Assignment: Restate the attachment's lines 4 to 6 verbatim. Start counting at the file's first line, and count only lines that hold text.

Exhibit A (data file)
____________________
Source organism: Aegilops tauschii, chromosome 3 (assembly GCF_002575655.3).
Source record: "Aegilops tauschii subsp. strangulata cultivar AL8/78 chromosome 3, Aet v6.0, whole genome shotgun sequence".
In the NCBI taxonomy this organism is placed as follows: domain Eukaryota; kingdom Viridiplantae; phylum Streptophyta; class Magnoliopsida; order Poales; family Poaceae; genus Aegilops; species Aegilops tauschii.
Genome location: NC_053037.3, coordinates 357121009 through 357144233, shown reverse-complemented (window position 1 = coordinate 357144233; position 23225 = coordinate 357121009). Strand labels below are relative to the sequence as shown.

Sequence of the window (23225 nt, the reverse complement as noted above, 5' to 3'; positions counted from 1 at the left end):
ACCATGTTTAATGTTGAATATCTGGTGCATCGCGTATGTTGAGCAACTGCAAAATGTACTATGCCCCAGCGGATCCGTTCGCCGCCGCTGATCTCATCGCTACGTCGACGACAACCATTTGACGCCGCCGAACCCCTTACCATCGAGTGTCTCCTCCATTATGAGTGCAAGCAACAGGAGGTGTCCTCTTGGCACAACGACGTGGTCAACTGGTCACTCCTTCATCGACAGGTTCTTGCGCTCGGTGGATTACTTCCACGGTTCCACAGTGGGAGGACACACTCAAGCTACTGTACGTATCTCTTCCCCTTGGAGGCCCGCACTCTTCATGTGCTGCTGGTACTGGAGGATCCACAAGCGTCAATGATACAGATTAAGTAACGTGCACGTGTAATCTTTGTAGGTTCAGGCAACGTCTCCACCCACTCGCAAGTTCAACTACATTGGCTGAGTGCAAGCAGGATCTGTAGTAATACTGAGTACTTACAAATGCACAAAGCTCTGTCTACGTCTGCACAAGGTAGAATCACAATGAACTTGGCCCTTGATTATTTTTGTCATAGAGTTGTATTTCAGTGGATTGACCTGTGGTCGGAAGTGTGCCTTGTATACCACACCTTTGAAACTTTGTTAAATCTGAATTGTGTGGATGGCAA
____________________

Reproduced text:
Genome location: NC_053037.3, coordinates 357121009 through 357144233, shown reverse-complemented (window position 1 = coordinate 357144233; position 23225 = coordinate 357121009). Strand labels below are relative to the sequence as shown.

Sequence of the window (23225 nt, the reverse complement as noted above, 5' to 3'; positions counted from 1 at the left end):
ACCATGTTTAATGTTGAATATCTGGTGCATCGCGTATGTTGAGCAACTGCAAAATGTACTATGCCCCAGCGGATCCGTTCGCCGCCGCTGATCTCATCGCTACGTCGACGACAACCATTTGACGCCGCCGAACCCCTTACCATCGAGTGTCTCCTCCATTATGAGTGCAAGCAACAGGAGGTGTCCTCTTGGCACAACGACGTGGTCAACTGGTCACTCCTTCATCGACAGGTTCTTGCGCTCGGTGGATTACTTCCACGGTTCCACAGTGGGAGGACACACTCAAGCTACTGTACGTATCTCTTCCCCTTGGAGGCCCGCACTCTTCATGTGCTGCTGGTACTGGAGGATCCACAAGCGTCAATGATACAGATTAAGTAACGTGCACGTGTAATCTTTGTAGGTTCAGGCAACGTCTCCACCCACTCGCAAGTTCAACTACATTGGCTGAGTGCAAGCAGGATCTGTAGTAATACTGAGTACTTACAAATGCACAAAGCTCTGTCTACGTCTGCACAAGGTAGAATCACAATGAACTTGGCCCTTGATTATTTTTGTCATAGAGTTGTATTTCAGTGGATTGACCTGTGGTCGGAAGTGTGCCTTGTATACCACACCTTTGAAACTTTGTTAAATCTGAATTGTGTGGATGGCAA